Publications

RESEARCH PROFILES

​​(Last Updated June 2020)

 

BOOKS

 

  1. Smith, B. (editor) (2015). The dingo debate: origins, behaviour and conservation. CSIRO Publishing: Clayton South, Australia.

  2. Smith, B., Waudby, H., Alberthsen, C., & Morrant, D. (Editors) (2021). Ethical wildlife research in Australia. CSIRO Publishing: Melbourne, Australia. In preparation.

 

BOOK CHAPTERS

  1. Appleby, R. & Smith, B. (2018). Do wild canids kill for fun? In: Wild animals and leisure: Rights and wellbeing. Editors Carr, N. and Young, J. Routledge (Routledge Research in the Ethics of Tourism Series). New York. Pages 181-209. ISBN: 1315457393, 9781315457390.

  2. Smith, B. (2015). Characteristics of the Australian dingo (Canis dingo Meyer, 1793). In: The dingo debate: origins, behaviour and conservation (Ed B Smith) pp. 1–23. CSIRO Publishing: Clayton South, Australia.

  3. Smith, B. (2015). Biology and behaviour of the dingo. In: The dingo debate: origins, behaviour and conservation (Ed B Smith) pp. 25–53. CSIRO Publishing: Clayton South, Australia.

  4. Smith, B. & Savolainen, P. (2015). The origin and ancestry of the dingo. In: The dingo debate: origins, behaviour and conservation (Ed B Smith) pp. 55–79. CSIRO Publishing: Clayton South, Australia.

  5. Smith, B. (2015). The role of dingoes in Indigenous Australian lifestyle, culture, and spirituality. In: The dingo debate: origins, behaviour and conservation (Ed B Smith) pp. 81–101. CSIRO Publishing: Clayton South, Australia

  6. Smith, B. (2015). Dingo intelligence: A dingo’s brain is sharper than it’s teeth. In: The dingo debate: origins, behaviour and conservation (Ed B Smith) pp. 215–249. CSIRO Publishing: Clayton South, Australia.

  7. Smith, B. (2015). The personality, behaviour and suitability of dingoes living as companion animals. In: The dingo debate: origins, behaviour and conservation (Ed B Smith) pp. 251–275. CSIRO Publishing: Clayton South, Australia.

  8. Smith, B. & Watson, L. (2015). The role of private sanctuaries in dingo conservation and the management of dingoes in captivity. In: The dingo debate: origins, behaviour and conservation (Ed B Smith) pp. 277–299. CSIRO Publishing: Clayton South, Australia.

  9. Smith, B. & Appleby, R. (2015). Forging a new future for the Australian dingo. In: The dingo debate: origins, behaviour and conservation (Ed B Smith) pp. 301–315. CSIRO Publishing: Clayton South, Australia.

JOURNAL ARTICLES (PEER-REVIEWED)

 

Dingoes and non-lethal management

 

  1. Smith, B., Appleby, R., & Jordan, N. (2020). Co-existing with dingoes: Challenges and solutions to implementing non-lethal management. Australian Zoologist (special issue: dingo dilemma). in press.

  2. Smith, B., Palermo, S., & Watson, L. (2020). The important role of private wildlife organisations in facilitating scientific research: A case study of the Australian Dingo Foundation. Australian Zoologist (special issue: dingo dilemma). In press.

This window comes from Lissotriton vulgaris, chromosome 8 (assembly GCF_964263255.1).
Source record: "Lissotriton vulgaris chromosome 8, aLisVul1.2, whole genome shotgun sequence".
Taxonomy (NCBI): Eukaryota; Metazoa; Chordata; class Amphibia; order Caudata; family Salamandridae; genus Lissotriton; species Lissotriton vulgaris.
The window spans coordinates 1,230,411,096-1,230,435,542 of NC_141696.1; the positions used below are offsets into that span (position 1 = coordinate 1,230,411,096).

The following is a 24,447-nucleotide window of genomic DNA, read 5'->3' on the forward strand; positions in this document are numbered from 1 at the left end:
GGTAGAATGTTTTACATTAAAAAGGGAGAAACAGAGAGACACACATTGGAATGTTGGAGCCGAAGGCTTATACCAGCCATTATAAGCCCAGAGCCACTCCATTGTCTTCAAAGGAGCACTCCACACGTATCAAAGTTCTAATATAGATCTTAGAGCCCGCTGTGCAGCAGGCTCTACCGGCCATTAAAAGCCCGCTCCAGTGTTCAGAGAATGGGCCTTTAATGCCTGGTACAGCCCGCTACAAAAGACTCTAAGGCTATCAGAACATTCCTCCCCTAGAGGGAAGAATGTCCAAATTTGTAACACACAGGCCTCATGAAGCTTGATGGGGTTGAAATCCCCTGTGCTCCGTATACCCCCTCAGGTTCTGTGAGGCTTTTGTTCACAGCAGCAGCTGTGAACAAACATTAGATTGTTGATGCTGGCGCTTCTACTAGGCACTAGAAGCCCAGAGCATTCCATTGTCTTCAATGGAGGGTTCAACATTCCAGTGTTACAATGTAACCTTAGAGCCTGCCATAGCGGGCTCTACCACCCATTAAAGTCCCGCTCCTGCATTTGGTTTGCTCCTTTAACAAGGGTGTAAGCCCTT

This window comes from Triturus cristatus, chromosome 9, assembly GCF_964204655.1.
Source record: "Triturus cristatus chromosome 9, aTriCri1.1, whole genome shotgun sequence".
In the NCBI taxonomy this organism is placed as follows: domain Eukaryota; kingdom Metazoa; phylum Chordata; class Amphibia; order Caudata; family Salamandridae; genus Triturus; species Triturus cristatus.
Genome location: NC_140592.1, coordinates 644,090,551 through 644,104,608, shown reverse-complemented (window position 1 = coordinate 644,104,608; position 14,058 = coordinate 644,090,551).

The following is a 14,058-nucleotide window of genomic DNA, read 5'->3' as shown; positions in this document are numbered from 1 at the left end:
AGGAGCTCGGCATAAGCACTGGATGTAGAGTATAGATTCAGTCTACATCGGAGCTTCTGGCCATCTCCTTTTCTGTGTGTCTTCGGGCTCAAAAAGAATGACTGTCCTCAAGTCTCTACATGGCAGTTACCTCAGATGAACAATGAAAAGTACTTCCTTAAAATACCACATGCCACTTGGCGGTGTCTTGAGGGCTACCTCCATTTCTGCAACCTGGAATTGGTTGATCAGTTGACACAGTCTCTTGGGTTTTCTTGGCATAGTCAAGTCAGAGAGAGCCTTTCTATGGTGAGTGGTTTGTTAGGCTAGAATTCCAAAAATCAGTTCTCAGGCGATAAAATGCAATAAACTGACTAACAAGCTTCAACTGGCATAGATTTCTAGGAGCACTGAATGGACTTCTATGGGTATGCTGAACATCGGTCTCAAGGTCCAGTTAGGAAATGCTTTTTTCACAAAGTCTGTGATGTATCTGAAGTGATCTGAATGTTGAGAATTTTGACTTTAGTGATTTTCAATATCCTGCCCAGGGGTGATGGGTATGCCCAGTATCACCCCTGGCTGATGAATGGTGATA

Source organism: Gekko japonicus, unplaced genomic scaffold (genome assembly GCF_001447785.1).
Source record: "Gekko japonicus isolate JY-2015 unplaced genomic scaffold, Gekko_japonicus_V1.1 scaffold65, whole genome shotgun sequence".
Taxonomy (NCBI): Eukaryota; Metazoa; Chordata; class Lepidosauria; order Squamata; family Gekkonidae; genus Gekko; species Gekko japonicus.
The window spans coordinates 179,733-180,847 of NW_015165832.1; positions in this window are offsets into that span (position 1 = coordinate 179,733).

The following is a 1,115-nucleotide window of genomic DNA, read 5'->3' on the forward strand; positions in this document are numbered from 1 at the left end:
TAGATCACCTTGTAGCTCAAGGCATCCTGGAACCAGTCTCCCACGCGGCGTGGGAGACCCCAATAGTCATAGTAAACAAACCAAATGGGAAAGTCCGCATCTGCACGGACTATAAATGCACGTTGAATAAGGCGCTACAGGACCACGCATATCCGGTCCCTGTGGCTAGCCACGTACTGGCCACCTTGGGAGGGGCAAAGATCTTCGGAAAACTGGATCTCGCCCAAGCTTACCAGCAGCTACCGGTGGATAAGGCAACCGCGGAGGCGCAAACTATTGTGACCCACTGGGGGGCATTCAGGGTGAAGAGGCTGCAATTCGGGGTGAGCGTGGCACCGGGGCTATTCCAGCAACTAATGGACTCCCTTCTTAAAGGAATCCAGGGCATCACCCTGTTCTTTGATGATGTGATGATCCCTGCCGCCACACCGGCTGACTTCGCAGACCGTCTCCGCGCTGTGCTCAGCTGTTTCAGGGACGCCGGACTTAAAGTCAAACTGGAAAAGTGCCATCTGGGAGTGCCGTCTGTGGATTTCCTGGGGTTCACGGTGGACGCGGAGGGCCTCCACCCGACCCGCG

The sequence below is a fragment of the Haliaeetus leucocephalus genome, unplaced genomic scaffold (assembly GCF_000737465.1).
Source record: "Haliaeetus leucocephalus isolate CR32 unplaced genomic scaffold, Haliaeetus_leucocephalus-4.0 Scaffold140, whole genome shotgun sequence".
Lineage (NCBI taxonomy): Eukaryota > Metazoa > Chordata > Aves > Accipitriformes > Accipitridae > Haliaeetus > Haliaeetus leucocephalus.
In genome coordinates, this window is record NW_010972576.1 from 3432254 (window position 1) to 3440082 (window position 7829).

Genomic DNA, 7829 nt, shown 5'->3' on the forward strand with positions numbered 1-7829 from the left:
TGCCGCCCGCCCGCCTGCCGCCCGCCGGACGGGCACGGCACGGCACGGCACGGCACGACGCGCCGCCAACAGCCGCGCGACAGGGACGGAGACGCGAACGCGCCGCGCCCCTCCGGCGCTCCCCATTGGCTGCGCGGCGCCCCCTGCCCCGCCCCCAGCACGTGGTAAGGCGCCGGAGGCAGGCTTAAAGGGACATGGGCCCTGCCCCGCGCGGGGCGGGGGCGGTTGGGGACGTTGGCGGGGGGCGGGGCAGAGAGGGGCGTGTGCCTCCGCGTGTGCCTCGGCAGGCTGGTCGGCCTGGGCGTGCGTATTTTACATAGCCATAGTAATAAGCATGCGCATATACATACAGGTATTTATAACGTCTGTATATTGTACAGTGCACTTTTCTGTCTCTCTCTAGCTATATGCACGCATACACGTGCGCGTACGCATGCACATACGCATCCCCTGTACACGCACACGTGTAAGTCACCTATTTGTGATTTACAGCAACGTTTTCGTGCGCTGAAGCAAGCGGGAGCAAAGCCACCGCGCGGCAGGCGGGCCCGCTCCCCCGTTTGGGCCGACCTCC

3. Jordan, N., Smith, B., Appleby, R., van Eeden, L. & Webster, H. (2020). Addressing inequality and intolerance in human-wildlife coexistence. Conservation Biology. (special issue: Challenges and solutions to human-wildlife conflicts in agricultural landscapes). doi: 10.1111/cobi.13471

  4. Lucas, T., Smith, B., Norris, R., & Henneberg, M. (2019). Reconstructing body weight of the Australian dingo (Canis dingo) from two simple measurements of the hard palate. Journal of Archaeological Science: Reports, 23, 534-439. doi: 10.1016/j.jasrep.2018.11.018

  5. Smith, B., Morrant, D., Vague, A-L., & Doherty, T. (2020). High rates of cannibalism and food waste consumption by dingoes living at a remote mining operation. Australian Mammalogy, 42(2), 230-234. doi: 10.1071/AM19033

  6. Smith, B., Cairns, K., Adams, J., Newsome, T., Fillios, M., Deaux, E., Parr, W., Letnic, M., van Eeden, L., Appleby, R., Bradshaw, C., Savolainen, P., Ritchie, E., Nimmo, D., Archer-Lean, C., Greenville, A., Dickman, C., Watson, L., Moseby, K., Doherty, T., Wallach, A., Morrant, D., & Crowther, M. (accepted, in press). Taxonomic status of the Australian dingo: the case for Canis dingo Meyer, 1793. Zootaxa.

  7. Ritchie, E., Smith, B., van Eeden, L., & Nimmo, D. (2018). Species definitions shape policy (letters). Science, 361 (6409), 1324. doi: 10.1126/science.aav3437

  8. Smith, B., Vague, A-L., & Appleby, R. (2019). Attitudes towards dingoes (Canis dingo) and their management: A case study from a mining operation in the Great Sandy Desert, Western Australia. Pacific Conservation Biology, 25, 308-321. doi: 10.1071/PC18049

  9. van Eeden, L., Smith, B., Crowther, M., Dickman, C., & Newsome, T. (2019). ‘The dingo menace’: An historic survey of graziers’ management of an Australian carnivore. Pacific Conservation Biology, 25, 245-256. doi: 10.1071/PC18031

  10. Hudson, R., Elizalde, M., Kennedy, G., Rödel, H., & Smith, B. (2019). Diurnal pattern of pre-weaning den visits and nursing in breeding pairs of captive dingoes (Canis dingo). Mammalian Biology, 94, 86-91. doi:10.1016/j.mambio.2018.07.002